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Accueil > Départements > Biochimie, Biophysique et Biologie Structurale > Christophe LE CLAINCHE & Louis RENAULT : Dynamique du cytosquelette et motilité

pubmed : ( ( (( "le clainche ...

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NCBI : db=pubmed ; Term=( ( (( "Le clainche C"[author] OR "Renault L"[author] OR "DAVID V"[author] OR "LAI TL"[author] OR "HENRIOT V"[author] OR ("WANG H"[author] AND "Le clainche C"[author]) OR ("FELLOUS S"[author] AND "RENAULT L"[author]) ) AND "2014/01/01"[Date - Publication] : "3000"[Date - Publication] ) OR ( "2014/01/01"[Date - Publication] : "2018/01/01"[Date - Publication] AND ("Carlier MF"[author] OR (("Ciobanasu C"[author] OR "Faivre B"[author]) AND "Le clainche C"[author]) OR (("PERNIER J"[author] OR "MONTAVILLE P"[author] OR "Shekhar S"[author] OR "Kühn S"[author] OR "Guichard B"[author] OR "Jiao Y"[author] OR "COMPPER C"[author]) AND "Carlier MF"[author]) ) ) ) AND ("Laboratoire d’Enzymologie et Biochimie Structurales"[Affiliation] OR I2BC[Affiliation] OR "Institute for Integrative Biology of the Cell"[Affiliation] ) OR ("LAI TL"[author] AND "2016/01/01"[Date - Publication] : "3000"[Date - Publication] AND "iBiTec-s"[Affiliation]) )

Articles syndiqués

  • Enhanced Depolymerization of Actin Filaments by ADF/Cofilin and Monomer Funneling by Capping Protein Cooperate to Accelerate Barbed-End Growth.

    20 juin, par Shekhar S, Carlier MF
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    Enhanced Depolymerization of Actin Filaments by ADF/Cofilin and Monomer Funneling by Capping Protein Cooperate to Accelerate Barbed-End Growth.

    Curr Biol. 2017 Jun 09;:

    Authors: Shekhar S, Carlier MF

    Abstract
    A living cell's ability to assemble actin filaments in intracellular motile processes is directly dependent on the availability of polymerizable actin monomers, which feed polarized filament growth [1, 2]. Continued generation of the monomer pool by filament disassembly is therefore crucial. Disassemblers like actin depolymerizing factor (ADF)/cofilin and filament cappers like capping protein (CP) are essential agonists of motility [3-8], but the exact molecular mechanisms by which they accelerate actin polymerization at the leading edge and filament turnover has been debated for over two decades [9-12]. Whereas filament fragmentation by ADF/cofilin has long been demonstrated by total internal reflection fluorescence (TIRF) [13, 14], filament depolymerization was only inferred from bulk solution assays [15]. Using microfluidics-assisted TIRF microscopy, we provide the first direct visual evidence of ADF's simultaneous severing and rapid depolymerization of individual filaments. Using a conceptually novel assay to directly visualize ADF's effect on a population of pre-assembled filaments, we demonstrate how ADF's enhanced pointed-end depolymerization causes an increase in polymerizable actin monomers, thus promoting faster barbed-end growth. We further reveal that ADF-enhanced depolymerization synergizes with CP's long-predicted "monomer funneling" [16] and leads to skyrocketing of filament growth rates, close to estimated lamellipodial rates. The "funneling model" hypothesized, on thermodynamic grounds, that at high enough extent of capping, the few non-capped filaments transiently grow much faster [15], an effect proposed to be very important for motility. We provide the first direct microscopic evidence of monomer funneling at the scale of individual filaments. These results significantly enhance our understanding of the turnover of cellular actin networks.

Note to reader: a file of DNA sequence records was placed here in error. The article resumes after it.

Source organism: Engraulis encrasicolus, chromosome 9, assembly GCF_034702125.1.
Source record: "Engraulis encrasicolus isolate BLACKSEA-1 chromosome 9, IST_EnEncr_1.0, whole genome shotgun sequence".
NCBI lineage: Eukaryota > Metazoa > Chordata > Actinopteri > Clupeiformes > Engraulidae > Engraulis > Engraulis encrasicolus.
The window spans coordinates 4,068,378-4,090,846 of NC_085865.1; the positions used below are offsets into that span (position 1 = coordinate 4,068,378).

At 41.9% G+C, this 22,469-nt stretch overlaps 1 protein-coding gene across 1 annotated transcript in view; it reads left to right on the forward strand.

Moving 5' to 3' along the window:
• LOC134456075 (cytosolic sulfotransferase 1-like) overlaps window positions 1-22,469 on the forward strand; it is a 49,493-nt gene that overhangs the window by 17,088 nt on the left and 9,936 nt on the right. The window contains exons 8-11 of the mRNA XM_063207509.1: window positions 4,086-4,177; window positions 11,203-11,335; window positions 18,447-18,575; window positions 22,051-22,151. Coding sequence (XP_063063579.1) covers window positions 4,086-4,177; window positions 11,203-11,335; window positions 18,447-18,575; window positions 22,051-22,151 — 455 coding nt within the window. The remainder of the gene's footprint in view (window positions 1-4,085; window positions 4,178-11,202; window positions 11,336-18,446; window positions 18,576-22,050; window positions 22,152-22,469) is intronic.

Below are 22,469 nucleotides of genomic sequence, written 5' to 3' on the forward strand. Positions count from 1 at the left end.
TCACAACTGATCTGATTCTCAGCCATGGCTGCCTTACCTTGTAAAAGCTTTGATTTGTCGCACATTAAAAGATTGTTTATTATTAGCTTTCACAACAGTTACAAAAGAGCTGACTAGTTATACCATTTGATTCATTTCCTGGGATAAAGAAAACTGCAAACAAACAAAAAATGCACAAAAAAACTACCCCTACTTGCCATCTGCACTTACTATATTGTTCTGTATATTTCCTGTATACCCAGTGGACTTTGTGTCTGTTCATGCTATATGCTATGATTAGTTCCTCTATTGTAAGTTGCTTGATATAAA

PMID: 28625780 [PubMed - as supplied by publisher]

  • Crystal structure and redox properties of a novel cyanobacterial heme protein with a His/Cys heme axial ligation and a Per-Arnt-Sim (PAS)-like domain.

    22 avril, par Motomura T, Suga M, Hienerwadel R, Nakagawa A, Lai TL, Nitschke W, Kuma T, Sugiura M, Boussac A, Shen JR
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    Crystal structure and redox properties of a novel cyanobacterial heme protein with a His/Cys heme axial ligation and a Per-Arnt-Sim (PAS)-like domain.

    J Biol Chem. 2017 Jun 09;292(23):9599-9612

    Authors: Motomura T, Suga M, Hienerwadel R, Nakagawa A, Lai TL, Nitschke W, Kuma T, Sugiura M, Boussac A, Shen JR

    Abstract
    Photosystem II catalyzes light-induced water oxidation leading to the generation of dioxygen indispensable for sustaining aerobic life on Earth. The Photosystem II reaction center is composed of D1 and D2 proteins encoded by psbA and psbD genes, respectively. In cyanobacteria, different psbA genes are present in the genome. The thermophilic cyanobacterium Thermosynechococcus elongatus contains three psbA genes: psbA1, psbA2, and psbA3, and a new c-type heme protein, Tll0287, was found to be expressed in a strain expressing the psbA2 gene only, but the structure and function of Tll0287 are unknown. Here we solved the crystal structure of Tll0287 at a 2.0 Å resolution. The overall structure of Tll0287 was found to be similar to some kinases and sensor proteins with a Per-Arnt-Sim-like domain rather than to other c-type cytochromes. The fifth and sixth axial ligands for the heme were Cys and His, instead of the His/Met or His/His ligand pairs observed for most of the c-type hemes. The redox potential, E½, of Tll0287 was -255 ± 20 mV versus normal hydrogen electrode at pH values above 7.5. Below this pH value, the E½ increased by ≈57 mV/pH unit at 15 °C, suggesting the involvement of a protonatable group with a pKred = 7.2 ± 0.3. Possible functions of Tll0287 as a redox sensor under microaerobic conditions or a cytochrome subunit of an H2S-oxidizing system are discussed in view of the environmental conditions in which psbA2 is expressed, as well as phylogenetic analysis, structural, and sequence homologies.

    PMID: 28428249 [PubMed - indexed for MEDLINE]